Social Media Claim

Muhammad is not Australia’s No1 baby boy name

The Facebook post from June 26 2019, claimed to show a list of the top boys names in Australia as aired on Channel Nine’s Today Extra program.

The Statement

AAP FactCheck examined a Facebook post from June 26, 2019 showing a screenshot of the ‘Top Names For Boys’ as aired on Channel Nine’s Today Extra TV program. The screenshot shows Muhammad as the number one-ranked name followed by Noah, George, Oliver and Charlie.

The image was posted by a member of Common Cause Australia, a public group that supports "all Australian patriot political parties", and advocates for "no Halal - no sharia law - no burqa" and to “Make Australia Great Again”.

At the time this article was published, the post had attracted 478 shares, 33 comments and 85 reactions. Accompanying the screenshot is the caption: “Just announced on Channel 9 the TOP 5 Baby Boy names in Australia for 2019. I took this photo myself this morning off the tv. I did not fake or change it.”

The BBC investigated whether Muhammad was a popular baby name due to up to 12 variations in spellings.

The Analysis

The post links to the Facebook page of Common Cause Australia, where they outline their anti-Islamic agenda, including their wish to "Ban the Koran. STOP ALL islamic immigration to OZ ... Rid OZ of all Mosques."

The Today Extra program confirmed in a statement to AAP FactCheck that it ran a “quick read” segment on June 26, 2019 referencing a June 25 story from the website of UK newspaper The Sun, titled ‘Name Game Most popular baby names of 2019 so far revealed'.

The story cited the website BabyCentre which analysed the most popular UK baby names for 2019 so far, listing Muhammed as the most popular choice for boys. BabyCentre’s list of names was compiled using parent registrations on its UK website.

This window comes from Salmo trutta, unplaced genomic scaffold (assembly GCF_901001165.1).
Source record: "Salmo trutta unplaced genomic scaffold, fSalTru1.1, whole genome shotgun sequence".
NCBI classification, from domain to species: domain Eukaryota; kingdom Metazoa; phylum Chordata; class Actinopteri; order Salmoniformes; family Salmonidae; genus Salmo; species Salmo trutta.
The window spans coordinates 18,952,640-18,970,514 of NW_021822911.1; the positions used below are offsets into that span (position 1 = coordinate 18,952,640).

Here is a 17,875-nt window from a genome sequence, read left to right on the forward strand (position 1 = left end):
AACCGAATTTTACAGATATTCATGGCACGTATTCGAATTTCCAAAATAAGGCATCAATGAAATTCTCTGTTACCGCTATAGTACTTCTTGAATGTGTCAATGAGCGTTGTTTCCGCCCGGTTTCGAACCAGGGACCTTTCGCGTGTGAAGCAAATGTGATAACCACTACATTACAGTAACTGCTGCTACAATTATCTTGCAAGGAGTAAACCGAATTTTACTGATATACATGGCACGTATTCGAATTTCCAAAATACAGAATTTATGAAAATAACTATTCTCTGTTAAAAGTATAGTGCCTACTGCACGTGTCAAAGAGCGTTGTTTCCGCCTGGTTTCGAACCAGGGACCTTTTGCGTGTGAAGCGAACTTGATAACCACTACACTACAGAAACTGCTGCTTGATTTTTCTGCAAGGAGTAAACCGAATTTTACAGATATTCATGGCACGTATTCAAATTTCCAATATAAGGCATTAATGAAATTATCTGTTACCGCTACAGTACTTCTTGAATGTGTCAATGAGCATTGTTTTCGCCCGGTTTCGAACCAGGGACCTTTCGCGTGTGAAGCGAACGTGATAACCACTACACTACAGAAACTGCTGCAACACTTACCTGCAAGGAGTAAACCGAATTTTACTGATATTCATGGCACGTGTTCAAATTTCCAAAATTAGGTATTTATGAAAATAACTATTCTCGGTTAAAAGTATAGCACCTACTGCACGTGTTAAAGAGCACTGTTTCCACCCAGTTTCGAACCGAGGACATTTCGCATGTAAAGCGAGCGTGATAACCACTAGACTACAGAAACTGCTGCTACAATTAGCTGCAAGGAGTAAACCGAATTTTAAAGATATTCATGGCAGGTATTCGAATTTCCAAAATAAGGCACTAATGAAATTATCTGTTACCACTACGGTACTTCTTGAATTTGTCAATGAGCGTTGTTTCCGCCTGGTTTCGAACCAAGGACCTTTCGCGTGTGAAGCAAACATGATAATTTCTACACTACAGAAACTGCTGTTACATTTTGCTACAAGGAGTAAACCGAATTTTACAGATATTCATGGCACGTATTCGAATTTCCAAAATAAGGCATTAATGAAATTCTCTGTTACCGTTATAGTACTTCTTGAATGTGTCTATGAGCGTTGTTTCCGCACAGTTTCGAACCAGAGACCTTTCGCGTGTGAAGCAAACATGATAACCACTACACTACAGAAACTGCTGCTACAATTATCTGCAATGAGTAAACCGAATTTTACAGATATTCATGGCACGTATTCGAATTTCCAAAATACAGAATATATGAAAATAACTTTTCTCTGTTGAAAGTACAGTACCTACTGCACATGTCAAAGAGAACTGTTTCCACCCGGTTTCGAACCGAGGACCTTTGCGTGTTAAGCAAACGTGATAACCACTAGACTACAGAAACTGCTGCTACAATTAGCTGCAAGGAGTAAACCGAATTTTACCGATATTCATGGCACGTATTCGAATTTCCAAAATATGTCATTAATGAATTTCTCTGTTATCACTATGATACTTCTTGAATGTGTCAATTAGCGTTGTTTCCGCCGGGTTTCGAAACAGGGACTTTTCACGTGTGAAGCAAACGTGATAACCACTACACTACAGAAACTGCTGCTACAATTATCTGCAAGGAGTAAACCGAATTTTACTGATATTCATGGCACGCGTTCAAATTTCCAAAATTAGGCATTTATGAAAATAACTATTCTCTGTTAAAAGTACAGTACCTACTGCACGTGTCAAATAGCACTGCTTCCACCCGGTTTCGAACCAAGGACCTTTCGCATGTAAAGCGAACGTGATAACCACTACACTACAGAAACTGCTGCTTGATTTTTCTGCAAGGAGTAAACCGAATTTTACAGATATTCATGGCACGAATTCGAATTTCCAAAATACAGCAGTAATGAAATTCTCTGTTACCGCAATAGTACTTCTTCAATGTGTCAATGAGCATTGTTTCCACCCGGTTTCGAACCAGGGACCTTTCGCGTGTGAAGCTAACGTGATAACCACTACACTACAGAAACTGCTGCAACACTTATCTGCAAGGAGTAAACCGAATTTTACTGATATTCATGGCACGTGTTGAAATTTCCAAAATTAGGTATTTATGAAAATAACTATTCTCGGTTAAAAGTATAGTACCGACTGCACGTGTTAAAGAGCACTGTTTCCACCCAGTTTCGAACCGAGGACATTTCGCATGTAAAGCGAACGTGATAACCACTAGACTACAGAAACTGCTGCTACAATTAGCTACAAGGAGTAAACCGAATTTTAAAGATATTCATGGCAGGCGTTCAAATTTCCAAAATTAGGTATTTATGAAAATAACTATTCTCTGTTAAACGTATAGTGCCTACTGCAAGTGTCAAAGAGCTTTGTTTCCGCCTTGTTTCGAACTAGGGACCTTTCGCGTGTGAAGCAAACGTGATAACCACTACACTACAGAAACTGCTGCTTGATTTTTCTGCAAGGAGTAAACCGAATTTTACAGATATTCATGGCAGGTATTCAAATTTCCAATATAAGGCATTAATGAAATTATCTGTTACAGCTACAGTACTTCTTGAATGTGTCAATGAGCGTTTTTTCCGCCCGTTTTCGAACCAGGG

In 2017, Britain’s Office for National Statistics (ONS) ranked Muhammad as the 10th most popular name for boys in England and Wales. The most popular name was Oliver. Figures for 2018 are due to be released later this year.

A 2014 story titled ‘Is Muhammad the most popular boy's name in Britain?’ The Guardian examined the difference between the ONS count and the methodology used by BabyCentre.

BabyCentre said its rankings “combine names that sound the same but have different spellings, giving a measure of baby name popularity. We have found, in the past, that this is a good indicator of the ONS statistics that are released the following year”.

The BBC also examined the issue in a 2018 story titled ‘Baby names: Is Muhammad the most popular?’It looked at whether Muhammad was a popular baby name due to the up to 12 variations in spelling for that name, includinng Mohammad, Muhamed, Mohamud, Mohummad, Mohummed, Mouhamed, Mohammod and Mouhamad.

The ONS said it treated each spelling separately and ranked each according to how many times an individual spelling appeared on a birth certificate.

Australian Births, Deaths and Marriages Registry statistics and government data on the most popular baby names in 2018 show Muhammad (only spelling) ranked 44th in both NSW and Victoria. No spelling of the name was listed in the top 100 names for Queensland and South Australia, it was not in the top 50 in Western Australia, the top 20 for Northern Territory nor the top 10 for Tasmania and the ACT.

Baby Names Australia 2019, published by social research group McCrindle, found the name Muhammad was ranked 73rd in 2018 with 343 occurrences. No other spelling variations were listed. The five top boys names on this list, in order, were Oliver, Jack, William, Noah and Henry.

The June 26, 2019 Facebook post by Common Cause Australia claimed the 2019 top five Australian list was in order Muhammad, Noah, George, Oliver and Charlie.

The Verdict

Based on this evidence AAP FactCheck found the Facebook post to be false. It did not show the “TOP 5 Baby Boy names in Australia for 2019” as claimed. The accompanying image listed Britain’s top baby boy names, as reported by The Sun newspaper.

  • False - The Facebook post is false

First published July 3, 2019 14:36 AEST